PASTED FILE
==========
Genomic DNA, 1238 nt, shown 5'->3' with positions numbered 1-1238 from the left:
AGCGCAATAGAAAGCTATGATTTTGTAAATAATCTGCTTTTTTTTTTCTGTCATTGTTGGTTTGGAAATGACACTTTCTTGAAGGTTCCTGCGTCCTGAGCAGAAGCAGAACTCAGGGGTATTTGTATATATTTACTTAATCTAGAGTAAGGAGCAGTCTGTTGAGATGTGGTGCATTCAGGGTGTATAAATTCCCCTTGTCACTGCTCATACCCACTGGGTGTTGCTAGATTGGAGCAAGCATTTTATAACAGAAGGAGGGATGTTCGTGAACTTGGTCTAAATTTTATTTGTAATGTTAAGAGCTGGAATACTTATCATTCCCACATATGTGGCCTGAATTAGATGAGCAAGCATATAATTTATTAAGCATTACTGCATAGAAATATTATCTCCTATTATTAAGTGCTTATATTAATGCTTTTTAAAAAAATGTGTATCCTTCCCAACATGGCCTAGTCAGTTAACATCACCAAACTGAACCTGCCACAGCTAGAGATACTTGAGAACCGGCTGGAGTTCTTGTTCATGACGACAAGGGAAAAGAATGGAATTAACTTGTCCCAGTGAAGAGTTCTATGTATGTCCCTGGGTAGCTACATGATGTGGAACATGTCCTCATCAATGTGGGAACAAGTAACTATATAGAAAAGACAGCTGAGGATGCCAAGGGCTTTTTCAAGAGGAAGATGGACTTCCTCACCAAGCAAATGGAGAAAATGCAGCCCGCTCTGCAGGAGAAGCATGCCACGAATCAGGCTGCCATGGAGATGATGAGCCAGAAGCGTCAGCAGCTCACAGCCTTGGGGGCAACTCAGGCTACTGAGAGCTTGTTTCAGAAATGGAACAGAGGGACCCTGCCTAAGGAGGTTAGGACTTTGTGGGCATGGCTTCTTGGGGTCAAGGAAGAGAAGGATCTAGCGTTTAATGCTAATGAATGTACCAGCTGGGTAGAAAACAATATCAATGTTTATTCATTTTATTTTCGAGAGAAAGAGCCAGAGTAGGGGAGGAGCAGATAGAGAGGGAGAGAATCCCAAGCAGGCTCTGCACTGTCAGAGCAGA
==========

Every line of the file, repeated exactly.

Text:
Genomic DNA, 1238 nt, shown 5'->3' with positions numbered 1-1238 from the left:
AGCGCAATAGAAAGCTATGATTTTGTAAATAATCTGCTTTTTTTTTTCTGTCATTGTTGGTTTGGAAATGACACTTTCTTGAAGGTTCCTGCGTCCTGAGCAGAAGCAGAACTCAGGGGTATTTGTATATATTTACTTAATCTAGAGTAAGGAGCAGTCTGTTGAGATGTGGTGCATTCAGGGTGTATAAATTCCCCTTGTCACTGCTCATACCCACTGGGTGTTGCTAGATTGGAGCAAGCATTTTATAACAGAAGGAGGGATGTTCGTGAACTTGGTCTAAATTTTATTTGTAATGTTAAGAGCTGGAATACTTATCATTCCCACATATGTGGCCTGAATTAGATGAGCAAGCATATAATTTATTAAGCATTACTGCATAGAAATATTATCTCCTATTATTAAGTGCTTATATTAATGCTTTTTAAAAAAATGTGTATCCTTCCCAACATGGCCTAGTCAGTTAACATCACCAAACTGAACCTGCCACAGCTAGAGATACTTGAGAACCGGCTGGAGTTCTTGTTCATGACGACAAGGGAAAAGAATGGAATTAACTTGTCCCAGTGAAGAGTTCTATGTATGTCCCTGGGTAGCTACATGATGTGGAACATGTCCTCATCAATGTGGGAACAAGTAACTATATAGAAAAGACAGCTGAGGATGCCAAGGGCTTTTTCAAGAGGAAGATGGACTTCCTCACCAAGCAAATGGAGAAAATGCAGCCCGCTCTGCAGGAGAAGCATGCCACGAATCAGGCTGCCATGGAGATGATGAGCCAGAAGCGTCAGCAGCTCACAGCCTTGGGGGCAACTCAGGCTACTGAGAGCTTGTTTCAGAAATGGAACAGAGGGACCCTGCCTAAGGAGGTTAGGACTTTGTGGGCATGGCTTCTTGGGGTCAAGGAAGAGAAGGATCTAGCGTTTAATGCTAATGAATGTACCAGCTGGGTAGAAAACAATATCAATGTTTATTCATTTTATTTTCGAGAGAAAGAGCCAGAGTAGGGGAGGAGCAGATAGAGAGGGAGAGAATCCCAAGCAGGCTCTGCACTGTCAGAGCAGA